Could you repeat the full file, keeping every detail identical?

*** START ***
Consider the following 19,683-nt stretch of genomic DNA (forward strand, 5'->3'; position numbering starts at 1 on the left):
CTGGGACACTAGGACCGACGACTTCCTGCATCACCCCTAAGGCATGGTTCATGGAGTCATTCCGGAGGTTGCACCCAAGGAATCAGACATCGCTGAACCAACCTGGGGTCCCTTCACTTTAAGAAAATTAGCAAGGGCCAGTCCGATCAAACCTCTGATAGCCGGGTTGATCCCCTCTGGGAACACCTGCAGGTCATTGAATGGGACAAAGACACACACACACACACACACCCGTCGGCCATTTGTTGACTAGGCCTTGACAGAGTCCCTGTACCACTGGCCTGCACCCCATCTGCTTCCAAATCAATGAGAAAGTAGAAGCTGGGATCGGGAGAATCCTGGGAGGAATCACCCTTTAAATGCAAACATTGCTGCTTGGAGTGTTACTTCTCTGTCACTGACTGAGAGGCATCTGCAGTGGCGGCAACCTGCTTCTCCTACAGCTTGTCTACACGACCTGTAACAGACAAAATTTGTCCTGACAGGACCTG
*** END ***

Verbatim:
Consider the following 19,683-nt stretch of genomic DNA (forward strand, 5'->3'; position numbering starts at 1 on the left):
CTGGGACACTAGGACCGACGACTTCCTGCATCACCCCTAAGGCATGGTTCATGGAGTCATTCCGGAGGTTGCACCCAAGGAATCAGACATCGCTGAACCAACCTGGGGTCCCTTCACTTTAAGAAAATTAGCAAGGGCCAGTCCGATCAAACCTCTGATAGCCGGGTTGATCCCCTCTGGGAACACCTGCAGGTCATTGAATGGGACAAAGACACACACACACACACACACCCGTCGGCCATTTGTTGACTAGGCCTTGACAGAGTCCCTGTACCACTGGCCTGCACCCCATCTGCTTCCAAATCAATGAGAAAGTAGAAGCTGGGATCGGGAGAATCCTGGGAGGAATCACCCTTTAAATGCAAACATTGCTGCTTGGAGTGTTACTTCTCTGTCACTGACTGAGAGGCATCTGCAGTGGCGGCAACCTGCTTCTCCTACAGCTTGTCTACACGACCTGTAACAGACAAAATTTGTCCTGACAGGACCTG